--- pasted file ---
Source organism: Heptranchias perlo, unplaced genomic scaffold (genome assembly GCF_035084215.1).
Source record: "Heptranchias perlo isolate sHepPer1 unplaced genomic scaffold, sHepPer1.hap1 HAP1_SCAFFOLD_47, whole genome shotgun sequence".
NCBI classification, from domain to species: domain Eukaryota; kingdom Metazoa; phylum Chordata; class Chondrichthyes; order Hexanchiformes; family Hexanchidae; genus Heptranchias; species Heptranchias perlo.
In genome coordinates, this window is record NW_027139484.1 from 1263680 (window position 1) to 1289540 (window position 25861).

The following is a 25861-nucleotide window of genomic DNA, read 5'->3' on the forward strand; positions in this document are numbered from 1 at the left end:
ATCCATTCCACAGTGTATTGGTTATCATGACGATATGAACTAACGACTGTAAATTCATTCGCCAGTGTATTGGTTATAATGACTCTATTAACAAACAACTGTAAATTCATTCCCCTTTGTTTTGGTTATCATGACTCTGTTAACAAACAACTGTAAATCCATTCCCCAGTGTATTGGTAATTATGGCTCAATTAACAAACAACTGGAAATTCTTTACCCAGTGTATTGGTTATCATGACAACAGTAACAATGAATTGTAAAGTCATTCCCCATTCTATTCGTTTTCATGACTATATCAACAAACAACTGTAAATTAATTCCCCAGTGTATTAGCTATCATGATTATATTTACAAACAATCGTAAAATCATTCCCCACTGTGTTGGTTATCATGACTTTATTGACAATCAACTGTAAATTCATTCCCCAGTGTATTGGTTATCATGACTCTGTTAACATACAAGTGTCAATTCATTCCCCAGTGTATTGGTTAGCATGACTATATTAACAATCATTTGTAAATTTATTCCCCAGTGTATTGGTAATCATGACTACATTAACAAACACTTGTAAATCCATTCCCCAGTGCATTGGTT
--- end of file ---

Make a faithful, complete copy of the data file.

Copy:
Source organism: Heptranchias perlo, unplaced genomic scaffold (genome assembly GCF_035084215.1).
Source record: "Heptranchias perlo isolate sHepPer1 unplaced genomic scaffold, sHepPer1.hap1 HAP1_SCAFFOLD_47, whole genome shotgun sequence".
NCBI classification, from domain to species: domain Eukaryota; kingdom Metazoa; phylum Chordata; class Chondrichthyes; order Hexanchiformes; family Hexanchidae; genus Heptranchias; species Heptranchias perlo.
In genome coordinates, this window is record NW_027139484.1 from 1263680 (window position 1) to 1289540 (window position 25861).

The following is a 25861-nucleotide window of genomic DNA, read 5'->3' on the forward strand; positions in this document are numbered from 1 at the left end:
ATCCATTCCACAGTGTATTGGTTATCATGACGATATGAACTAACGACTGTAAATTCATTCGCCAGTGTATTGGTTATAATGACTCTATTAACAAACAACTGTAAATTCATTCCCCTTTGTTTTGGTTATCATGACTCTGTTAACAAACAACTGTAAATCCATTCCCCAGTGTATTGGTAATTATGGCTCAATTAACAAACAACTGGAAATTCTTTACCCAGTGTATTGGTTATCATGACAACAGTAACAATGAATTGTAAAGTCATTCCCCATTCTATTCGTTTTCATGACTATATCAACAAACAACTGTAAATTAATTCCCCAGTGTATTAGCTATCATGATTATATTTACAAACAATCGTAAAATCATTCCCCACTGTGTTGGTTATCATGACTTTATTGACAATCAACTGTAAATTCATTCCCCAGTGTATTGGTTATCATGACTCTGTTAACATACAAGTGTCAATTCATTCCCCAGTGTATTGGTTAGCATGACTATATTAACAATCATTTGTAAATTTATTCCCCAGTGTATTGGTAATCATGACTACATTAACAAACACTTGTAAATCCATTCCCCAGTGCATTGGTT